Sellers may offer to cover this cost as a buyer incentive in New Jersey.
Termite inspection fee
Termites are a significant problem in New Jersey, with some pest control companies estimating that one in five homes are at risk of damage from the Eastern Subterranean Termite.
A termite inspection and Wood Destroying Insect Report (WDIR) are required for home purchases involving a mortgage or VA loan in the state. The average cost of a termite inspection is around $250, according to Dial Environmental Services, a pest control company based in East Hanover.
Who pays for the inspection varies. The buyer is often responsible for covering the cost, but the buyer may be able to negotiate that with the seller.
Franklinville-based ROSS Environmental Solutions notes that the lender sometimes covers the cost if they are requesting the termite inspection.
Capital gains tax
The IRS offers a tax break on capital gains from the sale of your primary residence, as long as you meet certain requirements:
- Single homeowners can deduct up to $250,000 of gains from the sale of their property;
- Married couples can deduct up to $500,000 of gains.
- You must have occupied the property for at least two of the past five years.
- You can also deduct certain repairs and improvements from your home’s cost basis.
New Jersey seller closing costs calculator
For more accurate numbers, we recommend finding a local realtor to provide you with a free seller’s net sheet: a personalized document that estimates how much you may earn in your home sale.
Seller closing costs in New Jersey: FAQs
How much are closing costs for sellers in New Jersey?
New Jersey closing costs typically average more than 6% of a home's final sale price. That figure includes common closing costs, such as title insurance and transfer taxes, as well as realtor commission fees, which often cost sellers at least 5%.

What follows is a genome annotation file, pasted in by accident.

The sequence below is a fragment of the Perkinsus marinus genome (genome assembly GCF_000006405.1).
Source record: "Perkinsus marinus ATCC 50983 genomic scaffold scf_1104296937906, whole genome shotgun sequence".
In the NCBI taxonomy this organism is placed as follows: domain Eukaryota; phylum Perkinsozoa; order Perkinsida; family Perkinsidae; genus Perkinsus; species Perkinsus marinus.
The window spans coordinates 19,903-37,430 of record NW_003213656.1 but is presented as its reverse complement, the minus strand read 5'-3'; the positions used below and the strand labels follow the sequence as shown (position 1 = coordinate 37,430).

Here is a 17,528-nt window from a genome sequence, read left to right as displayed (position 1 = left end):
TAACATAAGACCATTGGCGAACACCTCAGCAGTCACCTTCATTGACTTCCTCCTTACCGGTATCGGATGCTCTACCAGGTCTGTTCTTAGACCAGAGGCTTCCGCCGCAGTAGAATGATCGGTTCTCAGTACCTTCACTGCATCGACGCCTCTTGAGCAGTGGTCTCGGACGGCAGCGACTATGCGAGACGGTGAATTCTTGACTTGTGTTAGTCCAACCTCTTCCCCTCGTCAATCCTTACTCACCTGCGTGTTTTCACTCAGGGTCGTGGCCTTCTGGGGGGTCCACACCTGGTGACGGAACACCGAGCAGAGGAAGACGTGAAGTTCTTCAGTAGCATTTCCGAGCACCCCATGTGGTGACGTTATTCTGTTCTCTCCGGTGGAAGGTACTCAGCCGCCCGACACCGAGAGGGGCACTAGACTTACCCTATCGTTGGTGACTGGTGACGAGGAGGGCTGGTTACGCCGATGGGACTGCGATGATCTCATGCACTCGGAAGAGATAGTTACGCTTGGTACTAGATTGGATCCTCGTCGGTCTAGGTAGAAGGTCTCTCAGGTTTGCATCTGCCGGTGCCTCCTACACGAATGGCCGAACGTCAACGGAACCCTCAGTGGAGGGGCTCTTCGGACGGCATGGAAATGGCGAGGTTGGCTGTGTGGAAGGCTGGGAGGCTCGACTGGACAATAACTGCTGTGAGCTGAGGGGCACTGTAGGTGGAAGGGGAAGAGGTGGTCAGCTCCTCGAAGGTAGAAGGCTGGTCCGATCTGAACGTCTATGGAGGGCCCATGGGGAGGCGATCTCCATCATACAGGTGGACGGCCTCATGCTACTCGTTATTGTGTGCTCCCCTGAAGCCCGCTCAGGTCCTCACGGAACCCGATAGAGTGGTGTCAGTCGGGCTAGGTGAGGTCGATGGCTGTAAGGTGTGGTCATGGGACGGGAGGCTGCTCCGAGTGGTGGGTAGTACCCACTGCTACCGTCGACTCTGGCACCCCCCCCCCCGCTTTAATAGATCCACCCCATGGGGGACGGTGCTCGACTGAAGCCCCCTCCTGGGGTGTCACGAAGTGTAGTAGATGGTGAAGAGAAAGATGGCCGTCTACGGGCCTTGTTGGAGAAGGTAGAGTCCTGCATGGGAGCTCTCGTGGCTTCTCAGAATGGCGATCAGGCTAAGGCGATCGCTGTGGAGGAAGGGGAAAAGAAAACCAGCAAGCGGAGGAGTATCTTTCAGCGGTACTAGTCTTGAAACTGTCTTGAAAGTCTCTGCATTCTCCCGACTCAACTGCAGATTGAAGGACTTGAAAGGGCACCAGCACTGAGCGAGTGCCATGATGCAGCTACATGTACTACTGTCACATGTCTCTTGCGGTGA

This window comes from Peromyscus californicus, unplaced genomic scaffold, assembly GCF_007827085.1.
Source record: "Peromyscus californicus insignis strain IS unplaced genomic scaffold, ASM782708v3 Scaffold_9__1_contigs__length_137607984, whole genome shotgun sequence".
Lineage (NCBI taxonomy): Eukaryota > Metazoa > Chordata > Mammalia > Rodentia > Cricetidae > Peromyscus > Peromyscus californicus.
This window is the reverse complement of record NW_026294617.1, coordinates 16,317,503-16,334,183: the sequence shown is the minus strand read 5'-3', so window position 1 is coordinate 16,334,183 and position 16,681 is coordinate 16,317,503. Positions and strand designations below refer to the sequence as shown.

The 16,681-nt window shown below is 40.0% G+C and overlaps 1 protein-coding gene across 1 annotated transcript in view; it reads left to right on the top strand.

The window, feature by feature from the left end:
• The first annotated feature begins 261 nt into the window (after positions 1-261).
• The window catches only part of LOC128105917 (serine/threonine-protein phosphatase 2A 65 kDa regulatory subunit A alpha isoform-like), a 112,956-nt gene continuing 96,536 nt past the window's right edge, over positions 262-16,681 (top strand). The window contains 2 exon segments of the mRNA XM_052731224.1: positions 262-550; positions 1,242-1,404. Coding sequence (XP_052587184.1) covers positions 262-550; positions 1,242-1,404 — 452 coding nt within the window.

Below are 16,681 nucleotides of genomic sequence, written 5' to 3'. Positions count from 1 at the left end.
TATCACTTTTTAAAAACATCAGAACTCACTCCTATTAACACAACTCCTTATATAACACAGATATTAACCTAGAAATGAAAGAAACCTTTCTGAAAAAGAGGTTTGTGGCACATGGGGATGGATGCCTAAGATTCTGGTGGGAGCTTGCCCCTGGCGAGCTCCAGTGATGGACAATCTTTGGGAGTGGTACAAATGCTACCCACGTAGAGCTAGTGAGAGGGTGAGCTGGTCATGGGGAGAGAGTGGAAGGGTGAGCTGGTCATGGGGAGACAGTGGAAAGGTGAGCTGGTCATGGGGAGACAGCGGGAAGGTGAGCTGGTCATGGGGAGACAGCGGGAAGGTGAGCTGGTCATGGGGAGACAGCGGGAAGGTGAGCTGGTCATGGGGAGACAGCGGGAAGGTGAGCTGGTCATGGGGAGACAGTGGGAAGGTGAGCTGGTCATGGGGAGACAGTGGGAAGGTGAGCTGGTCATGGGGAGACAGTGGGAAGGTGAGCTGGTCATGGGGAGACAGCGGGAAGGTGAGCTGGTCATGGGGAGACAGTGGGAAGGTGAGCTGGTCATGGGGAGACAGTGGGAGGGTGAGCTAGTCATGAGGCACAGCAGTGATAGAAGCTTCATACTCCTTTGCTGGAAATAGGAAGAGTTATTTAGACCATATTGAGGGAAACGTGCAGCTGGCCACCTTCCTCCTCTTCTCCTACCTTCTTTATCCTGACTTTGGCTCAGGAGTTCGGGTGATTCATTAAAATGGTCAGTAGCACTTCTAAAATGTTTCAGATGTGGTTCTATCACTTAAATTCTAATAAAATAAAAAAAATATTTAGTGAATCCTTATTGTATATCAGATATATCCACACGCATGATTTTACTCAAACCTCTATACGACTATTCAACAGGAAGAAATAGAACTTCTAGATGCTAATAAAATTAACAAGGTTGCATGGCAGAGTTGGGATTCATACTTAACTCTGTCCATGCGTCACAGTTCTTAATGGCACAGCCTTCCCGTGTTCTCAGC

We break down the best ways to save on New Jersey realtor fees.
Who pays closing costs in New Jersey?
Buyers and sellers have separate closing costs in New Jersey. Prorated property taxes are split between both parties. Sellers are usually responsible for paying all commissions, attorney fees, recording fees if any, and state transfer fees.
However, actual costs depend on your location. We recommend you find a realtor to get a seller's net sheet, which breaks down all of your potential home sale costs.
Do buyers or sellers pay realtor fees in New Jersey?
Sellers usually cover both the buyer's agent and seller's agent commission in New Jersey, which amounts to over 5% of the home's final sale price. Real estate commission will likely be your single largest home-selling cost. Fortunately, it's negotiable.
What is the cheapest way to sell a house in New Jersey?
The cheapest way to sell a house is to use an agent matching service like Clever Real Estate, which has pre-negotiated a low listing agent fee with its agents. Clever agents charge a 1.5% listing fee on homes, compared to the national average listing fee of 2.80%. That could save New Jersey home sellers thousands in realtor fees.
The True Costs of Selling a Home Revealed. What does it really cost to sell a house in the U.S.? We explore all of the common expenses in a home sale, and how you can save thousands.
Sell a House Fast in New Jersey: Expert Tips. Selling your home in the Garden State doesn’t have to be overwhelming. Experts weigh in on the entire process from choosing an agent through closing.
How to Find a Realtor. Find out how you can connect with a great real estate agent. We help you zero in on the best approach, whether you’re selling or buying.
Seller Net Sheet Guide. Learn how a net sheet can help you estimate your potential home sale proceeds, and how to get one for free.
Negotiating Realtor Commission. Knocking your real estate commission down just one percentage point could save you a ton of money on your home sale.